More often than not this results in a slap dash approach: Nokias appear in the Batman films, Vaios in The Social Network and Macs in, well, everything. Apple partners with U2 then RIM partners with U2. Samsung sponsors Chelsea, then Take That, then Beckham. O2 sponsors the Wireless Festival, then SanDisk sponsors it, then O2 sponsors Arsenal. LG sponsors Fulham FC. Virgin has the V Festival, Vodafone sponsored Ferrari F1 then moved to McLaren F1, AMD now sponsors Ferrari F1. Sony sponsors The Champions' League. And so it goes on and on and on. At times it is throwing mud at the wall, but tech is embraced by the mainstream. It doesn't matter where you advertise your next big gadget - you can find a market anywhere.
There is a very significant further point to all this: chill out. Companies like Dropbox, Spotify and even Facebook in its early days have proved that you don't need big ad budgets to get off the ground.
That said don't be surprised when success makes them more bombastic. Look at HTC: it had followed a similar path, but the more popular it got the bigger and louder its branding has become. It may still dine out on the tagline "quietly brilliant", but that couldn't be further from the truth. At CES 2011 the Desire HD covered the 600 room Las Vegas Renaissance hotel from top to bottom. I'm sure a first celebrity endorsement won't be far off either. Will these ads be irritating? Almost certainly yes. Will more people own HTC phones as a result? Yes. Are HTC phones likely to get worse because of this? No. To the contrary, the extra revenue should bring new innovation. The product is still king.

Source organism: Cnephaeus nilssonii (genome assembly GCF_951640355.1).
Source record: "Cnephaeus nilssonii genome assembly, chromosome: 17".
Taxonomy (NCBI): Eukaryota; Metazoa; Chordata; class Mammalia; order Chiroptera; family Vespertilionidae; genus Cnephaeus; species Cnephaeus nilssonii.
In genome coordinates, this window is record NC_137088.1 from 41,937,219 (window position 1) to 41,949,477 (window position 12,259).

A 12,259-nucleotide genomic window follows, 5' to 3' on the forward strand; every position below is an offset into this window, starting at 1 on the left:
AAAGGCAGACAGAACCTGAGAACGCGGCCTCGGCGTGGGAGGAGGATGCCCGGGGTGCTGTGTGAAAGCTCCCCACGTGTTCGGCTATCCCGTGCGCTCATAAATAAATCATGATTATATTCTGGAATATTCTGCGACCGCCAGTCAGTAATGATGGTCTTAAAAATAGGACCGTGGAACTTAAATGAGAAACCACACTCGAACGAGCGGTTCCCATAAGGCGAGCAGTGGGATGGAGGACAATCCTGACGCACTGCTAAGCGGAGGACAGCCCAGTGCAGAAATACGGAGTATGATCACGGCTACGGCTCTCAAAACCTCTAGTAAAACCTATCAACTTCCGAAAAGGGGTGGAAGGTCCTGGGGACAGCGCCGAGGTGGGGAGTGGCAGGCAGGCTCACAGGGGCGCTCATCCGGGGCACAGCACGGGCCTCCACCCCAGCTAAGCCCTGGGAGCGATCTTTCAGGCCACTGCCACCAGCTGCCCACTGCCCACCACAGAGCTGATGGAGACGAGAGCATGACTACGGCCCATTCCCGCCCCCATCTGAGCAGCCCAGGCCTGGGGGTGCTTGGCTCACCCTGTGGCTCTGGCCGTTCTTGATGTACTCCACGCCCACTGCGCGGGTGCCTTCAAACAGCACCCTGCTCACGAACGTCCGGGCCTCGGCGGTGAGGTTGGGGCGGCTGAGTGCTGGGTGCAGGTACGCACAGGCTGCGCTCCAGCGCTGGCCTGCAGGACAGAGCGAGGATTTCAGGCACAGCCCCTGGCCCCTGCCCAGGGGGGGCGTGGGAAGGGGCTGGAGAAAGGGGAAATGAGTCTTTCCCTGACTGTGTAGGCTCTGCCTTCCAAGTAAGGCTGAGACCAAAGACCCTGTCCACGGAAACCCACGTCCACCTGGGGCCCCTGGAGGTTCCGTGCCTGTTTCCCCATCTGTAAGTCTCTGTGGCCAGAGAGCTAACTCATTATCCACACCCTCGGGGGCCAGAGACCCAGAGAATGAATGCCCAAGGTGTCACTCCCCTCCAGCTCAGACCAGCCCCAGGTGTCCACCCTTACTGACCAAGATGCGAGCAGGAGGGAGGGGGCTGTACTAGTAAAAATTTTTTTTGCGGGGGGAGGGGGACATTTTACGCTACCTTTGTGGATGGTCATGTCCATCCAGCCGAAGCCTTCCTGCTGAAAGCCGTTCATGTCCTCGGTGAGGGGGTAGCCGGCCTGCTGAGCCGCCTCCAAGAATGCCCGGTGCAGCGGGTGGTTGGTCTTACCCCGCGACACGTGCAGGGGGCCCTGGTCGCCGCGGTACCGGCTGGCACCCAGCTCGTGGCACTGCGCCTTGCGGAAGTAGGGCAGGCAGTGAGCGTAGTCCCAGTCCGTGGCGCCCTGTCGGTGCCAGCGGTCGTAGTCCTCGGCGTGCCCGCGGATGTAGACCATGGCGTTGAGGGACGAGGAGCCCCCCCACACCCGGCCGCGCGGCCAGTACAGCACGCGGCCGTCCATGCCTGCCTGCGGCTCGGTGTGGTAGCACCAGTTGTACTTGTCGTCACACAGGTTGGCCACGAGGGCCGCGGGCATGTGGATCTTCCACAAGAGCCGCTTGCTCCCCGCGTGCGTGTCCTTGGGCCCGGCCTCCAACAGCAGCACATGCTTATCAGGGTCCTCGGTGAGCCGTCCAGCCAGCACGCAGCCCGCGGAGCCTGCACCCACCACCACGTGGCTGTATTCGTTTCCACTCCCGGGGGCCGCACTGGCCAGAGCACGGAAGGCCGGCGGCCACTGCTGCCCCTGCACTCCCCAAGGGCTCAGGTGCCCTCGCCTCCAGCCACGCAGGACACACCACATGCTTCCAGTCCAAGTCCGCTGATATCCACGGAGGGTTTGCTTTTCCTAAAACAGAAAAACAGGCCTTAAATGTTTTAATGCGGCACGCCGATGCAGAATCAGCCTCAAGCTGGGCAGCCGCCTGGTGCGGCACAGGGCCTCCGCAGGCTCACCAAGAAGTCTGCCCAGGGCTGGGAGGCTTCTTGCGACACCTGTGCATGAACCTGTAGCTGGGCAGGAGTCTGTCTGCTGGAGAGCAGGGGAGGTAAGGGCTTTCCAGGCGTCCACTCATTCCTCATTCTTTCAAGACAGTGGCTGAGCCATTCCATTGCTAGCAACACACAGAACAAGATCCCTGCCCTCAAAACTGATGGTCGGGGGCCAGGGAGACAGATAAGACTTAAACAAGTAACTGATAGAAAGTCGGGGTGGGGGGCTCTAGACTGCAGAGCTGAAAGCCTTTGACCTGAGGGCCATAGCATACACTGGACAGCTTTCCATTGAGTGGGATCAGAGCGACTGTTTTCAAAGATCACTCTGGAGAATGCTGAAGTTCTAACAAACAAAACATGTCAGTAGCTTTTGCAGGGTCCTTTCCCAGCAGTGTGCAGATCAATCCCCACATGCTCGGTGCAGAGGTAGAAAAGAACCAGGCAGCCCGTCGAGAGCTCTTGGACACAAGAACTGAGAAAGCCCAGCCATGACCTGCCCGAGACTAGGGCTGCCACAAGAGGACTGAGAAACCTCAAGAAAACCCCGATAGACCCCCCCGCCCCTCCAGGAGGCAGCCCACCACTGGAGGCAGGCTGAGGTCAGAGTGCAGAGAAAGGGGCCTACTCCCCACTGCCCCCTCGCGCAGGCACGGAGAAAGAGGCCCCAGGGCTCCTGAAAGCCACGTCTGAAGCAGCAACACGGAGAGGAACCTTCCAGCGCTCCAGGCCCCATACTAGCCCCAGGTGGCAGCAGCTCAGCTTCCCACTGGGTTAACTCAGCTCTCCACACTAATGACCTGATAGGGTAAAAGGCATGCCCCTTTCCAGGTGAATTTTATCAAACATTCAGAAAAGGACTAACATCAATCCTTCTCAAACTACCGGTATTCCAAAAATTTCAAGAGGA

Much like seeing your favourite band embraced by popular culture (*cough* Arcade Fire *cough*), seeing the tech companies and products you have long evangelised reach, and be marketed to, a mainstream audience can be frustrating. But don't worry, unlike your band which will sell out – most likely to Sony – and produce that pop record you dread; big tech companies just play dumb in an effort to equip us all with technology that, dear readers, ultimately arms us with the tools to become smarter.